Ernie Kovacs made TV shows for various networks from then until his death in 1962, and all of them were brilliant and unique. He played with the technical possibilities of TV like no one else in the 1950s and early '60s. He portrayed several different offbeat and endearing characters, including the poet Percy Dovetonsils and the always-unpredictable Answer Man, who replied to what he claimed were questions sent in by viewers. One classic example reprinted in the book - question; can fried chicken be eaten with the fingers? Answer; no, fried chicken should be eaten by itself. The fingers can be eaten separately.

Kovacs also loved music and championed everything from classical and jazz to nonsense and novelty tunes. His fast-paced shows included what essentially were early music videos, and the most famous recurring bit of his entire career featured him and two co-conspirators - usually Edie Adams, sometimes Jack Lemmon - dressed in gorilla costumes and wearing derbies and fancy overcoats, always pretending to play the same obscure Italian instrumental, "Solfeggio." This unlikely musical group was billed as The Nairobi Trio.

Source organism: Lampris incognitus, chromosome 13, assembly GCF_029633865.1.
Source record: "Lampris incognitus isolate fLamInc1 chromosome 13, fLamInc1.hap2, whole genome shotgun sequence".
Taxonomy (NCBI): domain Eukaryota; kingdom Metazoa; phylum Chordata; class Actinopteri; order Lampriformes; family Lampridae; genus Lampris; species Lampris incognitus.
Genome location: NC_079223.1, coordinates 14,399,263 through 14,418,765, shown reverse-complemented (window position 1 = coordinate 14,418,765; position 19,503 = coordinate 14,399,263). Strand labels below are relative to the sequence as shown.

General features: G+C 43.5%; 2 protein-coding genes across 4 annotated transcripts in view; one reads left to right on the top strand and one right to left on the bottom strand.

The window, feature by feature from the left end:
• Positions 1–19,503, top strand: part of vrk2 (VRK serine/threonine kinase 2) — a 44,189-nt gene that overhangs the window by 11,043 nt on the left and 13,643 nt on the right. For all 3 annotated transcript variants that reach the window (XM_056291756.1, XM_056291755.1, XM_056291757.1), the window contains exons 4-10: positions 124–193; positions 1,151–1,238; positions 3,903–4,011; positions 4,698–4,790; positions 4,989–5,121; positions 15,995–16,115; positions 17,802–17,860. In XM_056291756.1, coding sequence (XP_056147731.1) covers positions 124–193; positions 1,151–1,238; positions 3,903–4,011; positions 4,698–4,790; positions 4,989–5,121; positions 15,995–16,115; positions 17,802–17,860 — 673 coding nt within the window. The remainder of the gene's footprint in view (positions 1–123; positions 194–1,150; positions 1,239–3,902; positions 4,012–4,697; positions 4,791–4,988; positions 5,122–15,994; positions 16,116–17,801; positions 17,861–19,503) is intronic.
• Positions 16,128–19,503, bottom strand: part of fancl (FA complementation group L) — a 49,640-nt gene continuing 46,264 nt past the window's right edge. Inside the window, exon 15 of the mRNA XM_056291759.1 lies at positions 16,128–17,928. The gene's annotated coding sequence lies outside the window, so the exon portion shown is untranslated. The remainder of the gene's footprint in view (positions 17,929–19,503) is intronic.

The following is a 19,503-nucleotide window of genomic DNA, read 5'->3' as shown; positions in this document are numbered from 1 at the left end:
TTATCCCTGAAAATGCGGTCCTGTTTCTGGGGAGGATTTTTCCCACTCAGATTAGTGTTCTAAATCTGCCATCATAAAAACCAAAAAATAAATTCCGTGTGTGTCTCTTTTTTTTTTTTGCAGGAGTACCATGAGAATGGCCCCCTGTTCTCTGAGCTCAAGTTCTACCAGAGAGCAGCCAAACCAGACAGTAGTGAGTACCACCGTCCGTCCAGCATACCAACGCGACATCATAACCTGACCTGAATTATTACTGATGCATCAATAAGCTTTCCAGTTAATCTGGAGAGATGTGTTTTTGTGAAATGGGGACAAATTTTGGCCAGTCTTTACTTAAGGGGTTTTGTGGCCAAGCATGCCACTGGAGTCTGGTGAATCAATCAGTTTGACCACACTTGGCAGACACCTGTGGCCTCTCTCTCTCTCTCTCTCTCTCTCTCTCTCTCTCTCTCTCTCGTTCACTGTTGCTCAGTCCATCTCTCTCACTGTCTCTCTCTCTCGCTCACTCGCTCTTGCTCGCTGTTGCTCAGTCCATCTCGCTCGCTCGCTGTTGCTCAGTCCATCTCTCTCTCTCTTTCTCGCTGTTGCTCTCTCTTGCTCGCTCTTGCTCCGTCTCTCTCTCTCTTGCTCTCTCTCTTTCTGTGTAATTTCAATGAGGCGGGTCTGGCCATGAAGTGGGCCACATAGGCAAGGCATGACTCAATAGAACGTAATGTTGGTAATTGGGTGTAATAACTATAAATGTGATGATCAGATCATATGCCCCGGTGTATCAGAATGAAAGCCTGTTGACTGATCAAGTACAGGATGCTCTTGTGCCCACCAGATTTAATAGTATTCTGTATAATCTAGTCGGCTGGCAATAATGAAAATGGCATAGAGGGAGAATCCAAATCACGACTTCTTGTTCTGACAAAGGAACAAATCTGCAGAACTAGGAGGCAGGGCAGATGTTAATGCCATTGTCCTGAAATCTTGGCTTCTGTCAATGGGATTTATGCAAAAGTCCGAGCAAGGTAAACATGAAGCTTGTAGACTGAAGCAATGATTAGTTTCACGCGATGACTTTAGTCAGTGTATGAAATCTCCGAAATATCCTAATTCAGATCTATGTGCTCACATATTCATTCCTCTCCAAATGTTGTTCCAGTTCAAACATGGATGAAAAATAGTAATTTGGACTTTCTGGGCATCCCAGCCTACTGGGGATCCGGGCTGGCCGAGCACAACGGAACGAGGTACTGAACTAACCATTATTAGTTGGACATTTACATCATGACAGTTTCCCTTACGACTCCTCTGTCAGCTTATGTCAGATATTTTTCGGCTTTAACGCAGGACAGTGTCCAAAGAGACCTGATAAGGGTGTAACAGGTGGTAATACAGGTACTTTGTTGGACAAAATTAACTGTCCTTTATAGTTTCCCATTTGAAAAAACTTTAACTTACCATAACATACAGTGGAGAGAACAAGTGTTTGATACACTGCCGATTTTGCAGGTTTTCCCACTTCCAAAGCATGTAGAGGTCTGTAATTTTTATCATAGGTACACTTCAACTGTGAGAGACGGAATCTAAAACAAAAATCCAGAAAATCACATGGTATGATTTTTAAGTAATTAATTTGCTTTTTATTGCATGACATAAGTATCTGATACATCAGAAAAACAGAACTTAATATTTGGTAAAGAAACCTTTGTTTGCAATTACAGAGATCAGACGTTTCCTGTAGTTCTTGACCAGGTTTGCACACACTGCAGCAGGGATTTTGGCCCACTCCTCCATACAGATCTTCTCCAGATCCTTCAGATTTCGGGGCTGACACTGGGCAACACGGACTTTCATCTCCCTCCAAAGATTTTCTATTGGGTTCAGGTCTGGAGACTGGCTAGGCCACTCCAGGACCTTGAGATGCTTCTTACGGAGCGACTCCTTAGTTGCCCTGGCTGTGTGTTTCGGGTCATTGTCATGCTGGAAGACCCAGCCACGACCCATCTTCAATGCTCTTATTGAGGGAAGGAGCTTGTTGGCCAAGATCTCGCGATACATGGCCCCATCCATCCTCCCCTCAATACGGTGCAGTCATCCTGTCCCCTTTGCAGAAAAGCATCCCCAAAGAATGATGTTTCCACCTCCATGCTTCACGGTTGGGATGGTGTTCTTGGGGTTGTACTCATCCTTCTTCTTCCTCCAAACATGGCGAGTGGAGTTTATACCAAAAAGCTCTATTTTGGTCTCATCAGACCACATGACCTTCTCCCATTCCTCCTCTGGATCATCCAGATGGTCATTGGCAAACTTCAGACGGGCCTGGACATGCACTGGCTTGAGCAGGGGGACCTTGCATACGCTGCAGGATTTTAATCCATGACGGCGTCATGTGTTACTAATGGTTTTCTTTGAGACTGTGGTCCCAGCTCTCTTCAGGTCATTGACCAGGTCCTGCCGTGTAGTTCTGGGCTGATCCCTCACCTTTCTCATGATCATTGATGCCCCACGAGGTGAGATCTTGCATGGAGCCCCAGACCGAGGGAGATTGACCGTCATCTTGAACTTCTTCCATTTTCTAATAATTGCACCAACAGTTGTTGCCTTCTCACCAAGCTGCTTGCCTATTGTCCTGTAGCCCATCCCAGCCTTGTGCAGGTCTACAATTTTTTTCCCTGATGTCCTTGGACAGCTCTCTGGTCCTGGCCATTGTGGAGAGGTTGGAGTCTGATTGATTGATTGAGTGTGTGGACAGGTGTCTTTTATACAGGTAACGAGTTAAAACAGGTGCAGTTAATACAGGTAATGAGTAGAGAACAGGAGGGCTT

THE NAIROBI TRIO: (Singing) Do, mi, so, do.


BIANCULLI: And finally, on his various variety shows, Ernie Kovacs also served as host, talking directly and casually to the viewers at home and sometimes acting as a sort of on-air TV critic. My favorite moment from any Ernie Kovacs show and maybe from all of television is presented during a lengthy series of blackouts in which Ernie pokes fun at Westerns, which at the time were dominating primetime television. Ernie suggests, then directs and demonstrates various ways to liven up the monotony of the endless gun duels. He also presents Westerns as they might be reimagined for "The Twilight Zone" or as B-movie monster films and then slips in a bogus promo about an upcoming Western. The gun duel in this one is between a cowboy and a horse - a man wearing a horse costume with a giant mustache, a gun tied to his hoof and, after the horse shoots and is victorious, an evil whinny.